Service Entrance and other matters

Old 06-06-04, 04:11 AM
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Service Entrance and other matters

I've placed this as a new thread, and I apologize if this is worrisome, but I thought some more ppl might want to add thoughts. Not to discount all of winnies help, but it would be nice to hear from others too

Re; GE panel: OK, we're making some progress, but..........

the SE cable from the house is 6/4wg (60 amps). Went to Lowes, couldn't find a 60 amp breaker panel - only thing they had in 60 amps were main lug only. I wanted a damn breaker to disconenect the power, but the best they could do me was a 100 amp main breaker. Man at Lowes told me that my branch circuit breakers (provided they were 60 amp or less) would provide protection to the 60 amp SE cables, and that it would be OK to use the 100 amp breaker. At first, I didn't believe this, but, of course now, I'm second guessing myself again. But isn't this a truth, in fact? Would not the branch CB, in fact, shut off before the #6 SE wires became damaged from an overload or overcurrent condition?

Seeing that the SE feeder was only 60 ampacity, I decided to buy an EGC grounding kit, a ground rod and #4 bare copper wire. I plan on separating the grounds and neutrals tomorrow, installing the ground rod and the #4 bare ground.

Questions follow:

As the current situation is, there is, in fact, no protection at all for the SE cables since there's no main breaker, so,

1). Would not the branch CBs, in fact, shut off before the #6 SE wires (un)protected by a 100 amp main became damaged from a fault, overload or overcurrent condition? This is assuming we would buy the 100 amp breaker panel.

Unknown to me before today, my friend has an arc welder (an antique, I think - specs to follow) in the garage that he also wishes to use as well as the air compressor and some hand tools such as drills, etc. I did not know this before today, so,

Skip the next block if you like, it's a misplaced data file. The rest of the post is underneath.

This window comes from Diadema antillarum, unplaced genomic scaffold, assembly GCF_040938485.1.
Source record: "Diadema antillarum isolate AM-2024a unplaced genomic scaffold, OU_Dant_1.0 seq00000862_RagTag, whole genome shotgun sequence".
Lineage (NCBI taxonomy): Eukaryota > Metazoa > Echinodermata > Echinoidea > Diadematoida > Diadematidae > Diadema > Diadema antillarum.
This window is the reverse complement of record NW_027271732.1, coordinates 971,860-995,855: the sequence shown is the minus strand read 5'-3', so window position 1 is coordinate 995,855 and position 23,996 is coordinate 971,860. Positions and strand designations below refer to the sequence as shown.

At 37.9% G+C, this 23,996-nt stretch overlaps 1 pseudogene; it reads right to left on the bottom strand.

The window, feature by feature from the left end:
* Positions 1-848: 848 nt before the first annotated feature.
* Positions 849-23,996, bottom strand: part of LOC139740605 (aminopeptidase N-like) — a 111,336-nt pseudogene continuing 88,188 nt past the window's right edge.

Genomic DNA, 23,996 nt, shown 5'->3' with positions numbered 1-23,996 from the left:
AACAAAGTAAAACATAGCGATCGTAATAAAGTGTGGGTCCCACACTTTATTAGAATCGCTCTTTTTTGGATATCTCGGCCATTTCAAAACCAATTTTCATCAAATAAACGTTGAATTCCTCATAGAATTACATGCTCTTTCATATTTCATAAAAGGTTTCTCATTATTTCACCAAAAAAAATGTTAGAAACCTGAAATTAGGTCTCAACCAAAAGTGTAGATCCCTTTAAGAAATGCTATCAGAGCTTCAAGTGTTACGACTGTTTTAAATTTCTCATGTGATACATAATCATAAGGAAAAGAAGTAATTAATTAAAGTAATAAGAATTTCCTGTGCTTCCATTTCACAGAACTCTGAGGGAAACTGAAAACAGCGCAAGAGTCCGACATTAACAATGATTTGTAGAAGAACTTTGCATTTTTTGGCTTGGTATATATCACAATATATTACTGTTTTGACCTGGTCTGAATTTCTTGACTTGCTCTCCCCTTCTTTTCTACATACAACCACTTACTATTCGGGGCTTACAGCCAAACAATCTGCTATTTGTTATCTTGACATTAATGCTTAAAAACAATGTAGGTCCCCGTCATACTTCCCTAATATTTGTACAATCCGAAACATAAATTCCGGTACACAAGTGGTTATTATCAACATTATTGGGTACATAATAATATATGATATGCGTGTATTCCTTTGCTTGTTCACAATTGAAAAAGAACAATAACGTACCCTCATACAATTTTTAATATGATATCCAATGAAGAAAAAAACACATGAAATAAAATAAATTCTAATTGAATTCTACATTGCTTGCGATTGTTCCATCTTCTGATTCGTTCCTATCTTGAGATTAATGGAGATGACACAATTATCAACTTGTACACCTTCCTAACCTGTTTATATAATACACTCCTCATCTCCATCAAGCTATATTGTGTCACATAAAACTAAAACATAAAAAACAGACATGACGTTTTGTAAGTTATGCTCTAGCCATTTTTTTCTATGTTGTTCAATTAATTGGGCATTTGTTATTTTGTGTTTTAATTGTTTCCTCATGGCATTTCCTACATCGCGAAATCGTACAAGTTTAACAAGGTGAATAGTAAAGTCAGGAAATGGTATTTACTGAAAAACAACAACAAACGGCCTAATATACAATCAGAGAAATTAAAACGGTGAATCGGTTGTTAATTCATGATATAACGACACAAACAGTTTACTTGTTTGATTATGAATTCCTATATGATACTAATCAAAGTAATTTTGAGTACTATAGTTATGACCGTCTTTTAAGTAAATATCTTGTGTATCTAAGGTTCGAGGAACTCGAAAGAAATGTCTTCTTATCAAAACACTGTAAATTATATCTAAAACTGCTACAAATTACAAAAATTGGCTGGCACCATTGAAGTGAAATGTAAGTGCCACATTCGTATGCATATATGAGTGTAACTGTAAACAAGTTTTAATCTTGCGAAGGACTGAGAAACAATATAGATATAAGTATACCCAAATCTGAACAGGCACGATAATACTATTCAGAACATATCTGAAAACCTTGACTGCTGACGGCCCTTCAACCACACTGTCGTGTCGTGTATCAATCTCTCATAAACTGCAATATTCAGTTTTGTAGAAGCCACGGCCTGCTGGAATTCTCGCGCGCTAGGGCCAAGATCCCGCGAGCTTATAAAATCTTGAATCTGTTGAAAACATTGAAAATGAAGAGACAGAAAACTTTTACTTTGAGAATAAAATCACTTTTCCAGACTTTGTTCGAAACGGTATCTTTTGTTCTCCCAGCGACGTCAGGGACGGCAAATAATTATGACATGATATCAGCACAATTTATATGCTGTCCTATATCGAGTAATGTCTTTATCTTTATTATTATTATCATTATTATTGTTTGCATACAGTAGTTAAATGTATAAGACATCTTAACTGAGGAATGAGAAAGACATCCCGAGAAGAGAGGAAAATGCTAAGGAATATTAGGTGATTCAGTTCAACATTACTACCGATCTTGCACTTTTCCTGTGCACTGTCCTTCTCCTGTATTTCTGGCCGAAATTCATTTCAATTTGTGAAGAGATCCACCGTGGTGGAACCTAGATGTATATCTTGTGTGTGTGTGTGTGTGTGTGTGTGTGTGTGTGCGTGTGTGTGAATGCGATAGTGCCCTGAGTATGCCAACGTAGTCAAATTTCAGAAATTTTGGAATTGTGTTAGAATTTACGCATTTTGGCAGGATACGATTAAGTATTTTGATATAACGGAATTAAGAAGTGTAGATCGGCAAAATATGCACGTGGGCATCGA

2). What is the normal/usual ampacity of arc welders? And, will this 60 amp service that he currently has be sufficient?

The specs (from the metal plate)of his welder are as follows: the primary shows an ampacity of 37 amps @ 230 V. The secondary shows amps of 180!!! What's the difference here?

3). Surely we don't need a breaker to cover 180 amps?

I used a clamp on ammeter on the branch circuit wires to the welder receptacle, and there was 2.9A when the welder was not in use (only turned on), but when the welder was in use, the current ran up to 47a - this is protected by a 60 amp branch breaker.

Old 06-06-04, 05:55 AM
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I didn't see the other post, but be sure your subpanel is fed with three insulated conductor plus the ground SE Cable.
The 60A CB in the main panel would protect all equipment downstream at 60A. You can place a 100A panel downstream, and it would be protected at 60A.
Old 06-06-04, 06:45 AM
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Get the 100A subpanel, it will be fine.

The 100A main breaker in the subpanel will _not_ provide protection for the conductors. But this is okay, since the 60A breaker in the main panel that feeds this panel will provide the necessary protection. The 100A main breaker will simply be used as the disconnect for the detached garage where this panel is located.

In general the branch circuit breakers cannot be depended upon to protect the feeder conductors. There are situations in which they will provide the needed protection, but you don't want to depend upon this here; you want the flexibility of having branch circuit breakers which total more than the feeder capacity, since only some of the tools will be used at one time.

Welders are a different, and complex story. There is an entire section of the NEC dedicated to welders, with different rules that are sometime counterintuitive if you know standard wiring rules. Each welder has a different set of requirements; there are not 'typical' values. We need some additional information on the welder name-plate to answer your questions. You have already told us the 'primary' rating of 37A. We also need to know the 'duty cycle' rating, and also any instructions from the name plate regarding branch circuit protection (circuit breakers or fuses) and conductor ampacity (AWG, gauge, or amps). Check the nameplate and report these values or report that the nameplate doesn't mention these items (they will not all be there).

With the information provided, I can say that the 60A feed is sufficient to run this welder. It is also quite likely that the branch circuit which you mentioned (10ga wire on a 60A breaker) is actually appropriate for this welder, even though normally 10ga wire must be protected at 30A.


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